With far too much of Saskatchewan's bumper crop still sitting in bins and producers taking the hit due to the grain-transportation crisis, Saskatchewan's NDP is demanding action from the provincial and federal governments, including enabling joint running rights for rail, also known as open access.
"We've heard from producers all over the province who are incredibly frustrated that they can't get their crop to market," NDP Deputy Leader Trent Wotherspoon said. "They have done their part this year to produce an incredible crop and we know they'll keep doing their part by producing big crops in the future. Now, we just need the government to hold up its end of the bargain and take meaningful steps to solve the transportation problem. The current crisis and inaction is costing producers real and significant money."
Wotherspoon said Saskatchewan producers raised concerns to the provincial government about potential problems when the federal government eliminated the Canadian Wheat Board without considering or developing a plan for grain transportation. Their concerns were dismissed and now the federal government's five-year investigation into the source of the rail bottle-neck is likely to prove far too slow a process for producers who have bills and loans due now.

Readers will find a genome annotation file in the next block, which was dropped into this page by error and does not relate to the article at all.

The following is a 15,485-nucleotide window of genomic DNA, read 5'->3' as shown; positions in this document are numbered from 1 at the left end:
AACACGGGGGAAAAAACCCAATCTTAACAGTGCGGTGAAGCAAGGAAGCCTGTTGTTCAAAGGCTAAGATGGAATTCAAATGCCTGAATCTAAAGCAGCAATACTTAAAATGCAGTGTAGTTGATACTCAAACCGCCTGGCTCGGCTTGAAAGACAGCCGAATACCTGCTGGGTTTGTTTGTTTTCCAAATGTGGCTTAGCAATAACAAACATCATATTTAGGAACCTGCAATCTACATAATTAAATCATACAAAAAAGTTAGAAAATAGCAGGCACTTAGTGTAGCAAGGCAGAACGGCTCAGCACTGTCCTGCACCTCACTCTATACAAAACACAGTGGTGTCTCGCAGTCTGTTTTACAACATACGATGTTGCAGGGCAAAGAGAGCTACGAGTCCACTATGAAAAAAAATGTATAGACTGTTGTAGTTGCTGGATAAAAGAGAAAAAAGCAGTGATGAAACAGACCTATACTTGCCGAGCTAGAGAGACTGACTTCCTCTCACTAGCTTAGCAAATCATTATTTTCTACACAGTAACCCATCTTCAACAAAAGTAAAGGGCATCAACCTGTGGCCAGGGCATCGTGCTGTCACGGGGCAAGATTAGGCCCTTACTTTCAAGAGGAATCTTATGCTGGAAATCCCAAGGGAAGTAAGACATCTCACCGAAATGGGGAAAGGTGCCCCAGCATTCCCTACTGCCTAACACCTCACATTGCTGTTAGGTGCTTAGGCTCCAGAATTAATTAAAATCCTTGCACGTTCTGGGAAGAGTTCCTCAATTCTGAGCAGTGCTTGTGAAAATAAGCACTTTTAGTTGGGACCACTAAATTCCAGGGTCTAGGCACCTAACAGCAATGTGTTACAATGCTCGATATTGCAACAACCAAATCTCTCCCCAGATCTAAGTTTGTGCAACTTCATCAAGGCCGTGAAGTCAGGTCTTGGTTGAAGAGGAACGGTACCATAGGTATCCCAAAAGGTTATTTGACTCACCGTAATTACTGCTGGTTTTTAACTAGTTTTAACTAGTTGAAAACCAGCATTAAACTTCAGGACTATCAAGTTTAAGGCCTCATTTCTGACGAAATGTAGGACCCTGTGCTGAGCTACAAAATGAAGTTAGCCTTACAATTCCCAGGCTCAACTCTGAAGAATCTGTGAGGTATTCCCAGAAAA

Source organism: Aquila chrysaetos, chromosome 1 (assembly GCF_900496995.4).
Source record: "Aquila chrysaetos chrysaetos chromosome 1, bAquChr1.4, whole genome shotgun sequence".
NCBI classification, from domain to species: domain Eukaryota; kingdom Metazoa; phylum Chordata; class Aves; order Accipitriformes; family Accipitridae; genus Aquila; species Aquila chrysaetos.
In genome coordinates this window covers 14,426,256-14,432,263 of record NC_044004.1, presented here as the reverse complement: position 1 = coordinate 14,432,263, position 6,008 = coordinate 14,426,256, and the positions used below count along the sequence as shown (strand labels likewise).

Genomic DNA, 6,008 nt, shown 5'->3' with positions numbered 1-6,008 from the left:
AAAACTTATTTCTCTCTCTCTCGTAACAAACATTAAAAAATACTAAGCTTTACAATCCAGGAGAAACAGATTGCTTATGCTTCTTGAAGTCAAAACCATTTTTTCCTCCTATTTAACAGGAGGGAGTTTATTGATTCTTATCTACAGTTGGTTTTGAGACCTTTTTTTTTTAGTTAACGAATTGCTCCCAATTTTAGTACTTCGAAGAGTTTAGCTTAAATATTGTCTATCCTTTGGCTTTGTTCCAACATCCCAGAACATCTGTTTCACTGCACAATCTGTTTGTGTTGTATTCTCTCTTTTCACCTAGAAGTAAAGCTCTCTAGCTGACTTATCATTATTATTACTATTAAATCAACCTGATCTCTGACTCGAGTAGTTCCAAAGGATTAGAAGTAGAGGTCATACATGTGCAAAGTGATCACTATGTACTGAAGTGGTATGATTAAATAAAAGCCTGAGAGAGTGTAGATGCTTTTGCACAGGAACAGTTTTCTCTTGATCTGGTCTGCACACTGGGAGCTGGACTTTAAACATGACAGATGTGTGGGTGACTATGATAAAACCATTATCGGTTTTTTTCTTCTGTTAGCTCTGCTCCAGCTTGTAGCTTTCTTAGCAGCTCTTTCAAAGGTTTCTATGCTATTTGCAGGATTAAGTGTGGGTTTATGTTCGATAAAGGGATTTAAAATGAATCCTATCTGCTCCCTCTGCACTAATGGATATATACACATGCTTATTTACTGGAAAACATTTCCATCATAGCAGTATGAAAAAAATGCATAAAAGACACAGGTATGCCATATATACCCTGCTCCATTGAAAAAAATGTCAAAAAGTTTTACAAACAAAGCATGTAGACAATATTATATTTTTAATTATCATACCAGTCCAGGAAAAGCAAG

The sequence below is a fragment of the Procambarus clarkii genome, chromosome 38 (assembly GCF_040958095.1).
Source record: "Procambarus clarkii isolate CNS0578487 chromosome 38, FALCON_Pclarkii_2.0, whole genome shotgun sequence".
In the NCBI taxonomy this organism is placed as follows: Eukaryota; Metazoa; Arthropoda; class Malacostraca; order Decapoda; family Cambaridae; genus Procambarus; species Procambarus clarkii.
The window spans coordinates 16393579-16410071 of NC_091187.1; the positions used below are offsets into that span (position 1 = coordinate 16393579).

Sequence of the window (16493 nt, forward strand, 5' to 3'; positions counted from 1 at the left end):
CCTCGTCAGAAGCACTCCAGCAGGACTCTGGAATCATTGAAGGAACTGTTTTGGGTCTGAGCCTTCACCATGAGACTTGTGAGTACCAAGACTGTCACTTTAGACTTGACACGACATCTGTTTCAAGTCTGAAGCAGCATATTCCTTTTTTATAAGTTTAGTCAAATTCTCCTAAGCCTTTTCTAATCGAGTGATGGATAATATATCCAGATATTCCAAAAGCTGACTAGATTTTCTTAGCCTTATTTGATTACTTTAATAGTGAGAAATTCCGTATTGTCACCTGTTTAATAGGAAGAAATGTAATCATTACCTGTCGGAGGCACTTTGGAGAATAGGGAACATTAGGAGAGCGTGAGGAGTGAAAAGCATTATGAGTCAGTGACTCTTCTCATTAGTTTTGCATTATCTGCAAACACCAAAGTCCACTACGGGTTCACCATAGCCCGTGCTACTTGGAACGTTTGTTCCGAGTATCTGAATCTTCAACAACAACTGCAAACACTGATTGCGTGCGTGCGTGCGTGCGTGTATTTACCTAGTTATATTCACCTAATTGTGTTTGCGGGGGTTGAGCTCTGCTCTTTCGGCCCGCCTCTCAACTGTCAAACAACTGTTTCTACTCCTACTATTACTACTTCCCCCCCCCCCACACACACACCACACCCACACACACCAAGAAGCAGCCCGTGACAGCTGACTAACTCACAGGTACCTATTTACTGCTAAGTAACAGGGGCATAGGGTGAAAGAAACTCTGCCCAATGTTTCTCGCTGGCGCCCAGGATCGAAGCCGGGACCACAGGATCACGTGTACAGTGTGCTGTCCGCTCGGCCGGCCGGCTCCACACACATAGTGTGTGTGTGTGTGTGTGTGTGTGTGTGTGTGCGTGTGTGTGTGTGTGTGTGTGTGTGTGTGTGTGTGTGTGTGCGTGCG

"The provincial government needs to take action and a first step would be to immediately call on the federal government to enable joint running rights for rail," Wotherspoon said. "Additionally, Saskatchewan should urge the federal government to put more pressure on the rail companies and to implement and enforce rail performance standards including penalties when railways don't perform."
Joint running rights or open access permits any rail company to operate on any other rail company's lines in exchange for fair compensation.
Saskatchewan's NDP also wants the legislative review of the Canada Transportation Act, which is currently scheduled for 2015, to be bumped up to 2014 to allow for swift and meaningful action.